Spain’s inflation rate cooled in June, numbers on Friday showed, but consumer prices still rose at a faster pace than expected. According to INE, the rate of consumer price inflation abated to 3.4% in June, from 3.6% in May. It had been expected to cool to 3.3%, however, according to FXStreet cited consensus. By the harmonised measure, allowing for EU-wide comparison, consumer prices expanded 3.5% on-year in June, easing from 3.8% in May.

‘Ahead of the weekend election, today sees the European Central Bank release its consumer inflation expectations for May. Three-year expectations currently sit at 2.4% and a drop under there - marking the lowest levels since before Russia invaded Ukraine - would add to expectations that the ECB could cut again in September. Currently, the market attaches a 64% probability to such an outcome. Perhaps the ECB will take encouragement from the Riksbank which yesterday added the possibility of an extra cut in the second half,’ analysts at ING commented.

Over in Japan, numbers showed consumer price inflation in the nation’s capital picked up, putting the focus on the Bank of Japan.

Annual consumer price inflation in Tokyo picked up to 2.3% in June, from 2.0% in May. Excluding fresh food, the rate of inflation accelerated to 2.1% from 1.9%, topping the consensus of 2.0%.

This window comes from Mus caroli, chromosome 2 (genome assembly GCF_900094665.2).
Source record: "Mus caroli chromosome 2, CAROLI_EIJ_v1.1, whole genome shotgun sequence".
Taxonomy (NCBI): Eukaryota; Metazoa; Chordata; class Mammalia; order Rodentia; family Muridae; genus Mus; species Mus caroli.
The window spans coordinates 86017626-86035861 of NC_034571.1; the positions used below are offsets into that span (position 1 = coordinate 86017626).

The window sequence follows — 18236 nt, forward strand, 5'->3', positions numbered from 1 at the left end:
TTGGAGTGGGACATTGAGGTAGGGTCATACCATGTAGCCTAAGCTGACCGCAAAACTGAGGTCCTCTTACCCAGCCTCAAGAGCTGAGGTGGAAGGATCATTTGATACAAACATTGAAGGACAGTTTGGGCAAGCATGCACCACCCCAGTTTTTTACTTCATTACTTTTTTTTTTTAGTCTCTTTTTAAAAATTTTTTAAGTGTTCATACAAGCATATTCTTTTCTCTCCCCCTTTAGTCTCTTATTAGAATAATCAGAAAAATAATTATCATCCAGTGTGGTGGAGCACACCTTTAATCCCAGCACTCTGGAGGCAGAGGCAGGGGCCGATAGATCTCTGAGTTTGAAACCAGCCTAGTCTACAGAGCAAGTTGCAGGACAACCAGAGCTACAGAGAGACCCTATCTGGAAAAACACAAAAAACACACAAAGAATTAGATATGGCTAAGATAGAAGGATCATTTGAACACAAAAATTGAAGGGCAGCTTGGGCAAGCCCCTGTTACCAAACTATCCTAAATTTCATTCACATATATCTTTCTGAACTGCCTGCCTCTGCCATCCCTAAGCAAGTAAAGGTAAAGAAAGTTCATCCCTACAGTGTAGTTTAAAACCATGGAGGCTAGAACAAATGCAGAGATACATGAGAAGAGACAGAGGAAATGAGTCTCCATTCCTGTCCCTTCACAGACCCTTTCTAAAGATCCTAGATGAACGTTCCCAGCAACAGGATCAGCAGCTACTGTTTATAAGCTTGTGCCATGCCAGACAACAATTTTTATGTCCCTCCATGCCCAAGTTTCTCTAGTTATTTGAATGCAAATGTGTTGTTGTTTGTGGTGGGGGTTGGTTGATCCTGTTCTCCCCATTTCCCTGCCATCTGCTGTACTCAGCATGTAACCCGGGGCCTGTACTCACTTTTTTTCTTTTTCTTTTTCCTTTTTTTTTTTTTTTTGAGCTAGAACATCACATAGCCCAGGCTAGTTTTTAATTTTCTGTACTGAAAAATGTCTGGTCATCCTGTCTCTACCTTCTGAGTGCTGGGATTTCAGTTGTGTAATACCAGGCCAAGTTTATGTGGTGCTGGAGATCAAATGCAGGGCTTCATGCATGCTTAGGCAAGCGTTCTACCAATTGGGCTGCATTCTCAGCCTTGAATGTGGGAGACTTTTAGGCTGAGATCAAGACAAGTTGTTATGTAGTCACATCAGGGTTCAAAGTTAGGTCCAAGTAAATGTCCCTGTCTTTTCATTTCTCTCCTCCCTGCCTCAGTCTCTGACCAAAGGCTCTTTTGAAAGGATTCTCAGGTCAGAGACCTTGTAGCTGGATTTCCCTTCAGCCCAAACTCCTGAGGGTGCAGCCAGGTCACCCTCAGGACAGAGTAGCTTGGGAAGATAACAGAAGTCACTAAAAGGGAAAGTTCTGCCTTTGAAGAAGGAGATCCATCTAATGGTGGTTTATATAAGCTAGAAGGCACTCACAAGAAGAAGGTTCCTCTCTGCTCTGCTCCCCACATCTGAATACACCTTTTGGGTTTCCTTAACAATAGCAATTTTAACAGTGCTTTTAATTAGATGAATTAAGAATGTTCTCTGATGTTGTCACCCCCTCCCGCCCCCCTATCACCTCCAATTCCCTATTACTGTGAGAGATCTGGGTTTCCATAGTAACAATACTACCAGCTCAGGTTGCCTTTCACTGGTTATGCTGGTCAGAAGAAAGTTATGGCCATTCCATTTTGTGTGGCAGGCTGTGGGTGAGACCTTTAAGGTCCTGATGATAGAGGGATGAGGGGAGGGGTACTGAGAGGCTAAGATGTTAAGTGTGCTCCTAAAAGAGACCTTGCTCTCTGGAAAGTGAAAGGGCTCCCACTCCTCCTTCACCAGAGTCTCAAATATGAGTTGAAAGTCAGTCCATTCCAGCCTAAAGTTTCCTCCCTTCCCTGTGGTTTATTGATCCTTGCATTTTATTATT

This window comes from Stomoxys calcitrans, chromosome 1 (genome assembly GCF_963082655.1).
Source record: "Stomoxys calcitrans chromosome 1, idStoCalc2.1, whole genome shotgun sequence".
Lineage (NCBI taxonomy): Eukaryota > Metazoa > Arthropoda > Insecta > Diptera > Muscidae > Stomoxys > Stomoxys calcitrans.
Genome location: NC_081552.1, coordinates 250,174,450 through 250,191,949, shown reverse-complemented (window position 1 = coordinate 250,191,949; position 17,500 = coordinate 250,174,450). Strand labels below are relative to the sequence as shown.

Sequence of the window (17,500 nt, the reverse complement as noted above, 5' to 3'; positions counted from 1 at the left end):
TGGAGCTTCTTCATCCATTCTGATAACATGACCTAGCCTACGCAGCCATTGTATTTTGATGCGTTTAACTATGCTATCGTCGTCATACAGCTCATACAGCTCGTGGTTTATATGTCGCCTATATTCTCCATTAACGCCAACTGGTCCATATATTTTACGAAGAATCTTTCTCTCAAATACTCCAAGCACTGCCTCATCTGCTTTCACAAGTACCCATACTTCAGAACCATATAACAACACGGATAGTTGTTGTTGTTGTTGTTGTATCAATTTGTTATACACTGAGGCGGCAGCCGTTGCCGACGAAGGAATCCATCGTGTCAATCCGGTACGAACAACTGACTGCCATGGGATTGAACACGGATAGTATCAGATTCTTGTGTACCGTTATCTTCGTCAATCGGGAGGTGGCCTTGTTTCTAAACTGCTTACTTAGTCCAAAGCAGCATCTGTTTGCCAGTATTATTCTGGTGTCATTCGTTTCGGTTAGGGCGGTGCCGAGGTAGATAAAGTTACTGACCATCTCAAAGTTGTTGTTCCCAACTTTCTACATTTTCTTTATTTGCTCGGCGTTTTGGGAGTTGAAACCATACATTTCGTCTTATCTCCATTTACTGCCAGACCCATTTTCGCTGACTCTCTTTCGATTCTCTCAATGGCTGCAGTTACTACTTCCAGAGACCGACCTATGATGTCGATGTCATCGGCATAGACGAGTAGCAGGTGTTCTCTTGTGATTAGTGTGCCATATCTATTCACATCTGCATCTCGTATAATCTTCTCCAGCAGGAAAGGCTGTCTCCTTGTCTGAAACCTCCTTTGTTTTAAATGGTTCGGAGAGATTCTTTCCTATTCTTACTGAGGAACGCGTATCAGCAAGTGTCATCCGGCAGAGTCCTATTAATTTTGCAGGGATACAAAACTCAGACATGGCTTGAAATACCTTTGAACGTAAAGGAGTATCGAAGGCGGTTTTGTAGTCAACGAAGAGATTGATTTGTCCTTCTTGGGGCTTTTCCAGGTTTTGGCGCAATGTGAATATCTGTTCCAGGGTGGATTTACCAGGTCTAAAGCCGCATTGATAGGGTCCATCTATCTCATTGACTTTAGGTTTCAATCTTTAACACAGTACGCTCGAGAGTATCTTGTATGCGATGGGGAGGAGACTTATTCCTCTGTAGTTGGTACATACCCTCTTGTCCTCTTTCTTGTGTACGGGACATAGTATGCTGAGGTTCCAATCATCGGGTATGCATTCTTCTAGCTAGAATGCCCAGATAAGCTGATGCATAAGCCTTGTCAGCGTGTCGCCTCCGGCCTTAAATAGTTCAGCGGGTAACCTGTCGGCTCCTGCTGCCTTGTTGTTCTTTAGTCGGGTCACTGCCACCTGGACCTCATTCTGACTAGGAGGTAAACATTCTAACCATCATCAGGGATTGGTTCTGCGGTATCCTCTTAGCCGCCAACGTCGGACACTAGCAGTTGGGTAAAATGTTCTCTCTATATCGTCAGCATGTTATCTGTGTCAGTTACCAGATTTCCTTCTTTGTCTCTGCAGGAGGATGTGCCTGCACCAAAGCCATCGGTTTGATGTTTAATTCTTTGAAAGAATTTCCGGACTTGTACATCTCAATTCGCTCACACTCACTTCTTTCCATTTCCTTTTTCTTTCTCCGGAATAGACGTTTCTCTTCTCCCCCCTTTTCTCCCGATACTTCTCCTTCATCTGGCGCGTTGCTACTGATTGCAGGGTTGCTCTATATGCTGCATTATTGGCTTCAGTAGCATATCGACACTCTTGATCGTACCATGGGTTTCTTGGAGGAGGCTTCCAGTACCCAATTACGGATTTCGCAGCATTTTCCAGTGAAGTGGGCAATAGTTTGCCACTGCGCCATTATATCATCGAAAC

The data failed to spur on the yen, while the euro could also struggle, with political developments in France in focus.

‘For the euro, the upcoming French election this weekend is probably more important than the inflation figures as regardless of the data – unless we see something very much unexpected – many investors will probably chose to go into the French election weekend without a positive exposure to the euro given that Marine Le Pen’s National Rally is seen securing one vote out of three, and that’s not the outcome that the market is happy with,’ Swissquote analyst Ipek Ozkardeskaya commented.

‘A last word for the yen: the USDJPY was trading past the 161 level this morning, with no news of intervention on the wire just yet. The yen bears are looking for the limit, while the risk of intervention grows with every pip higher.’

Over in the UK, campaigning continues. It is likely that a week from now, voters will know UK Prime Minister Rishi Sunak’s fate.

PA reported Sunak will Friday turn his attention to education on the Conservative Party campaign trail in the North East. The PM has launched an attack on Labour’s plan to expand VAT so it covers private school fees, warning teachers and pupils could ‘see class sizes soar’ under a Labour government.

Homeowners are on Labour’s agenda on Friday, as Shadow Chancellor Rachel Reeves claims people remortgaging their homes face paying £4,800 more under the Conservative Party’s fiscal plans.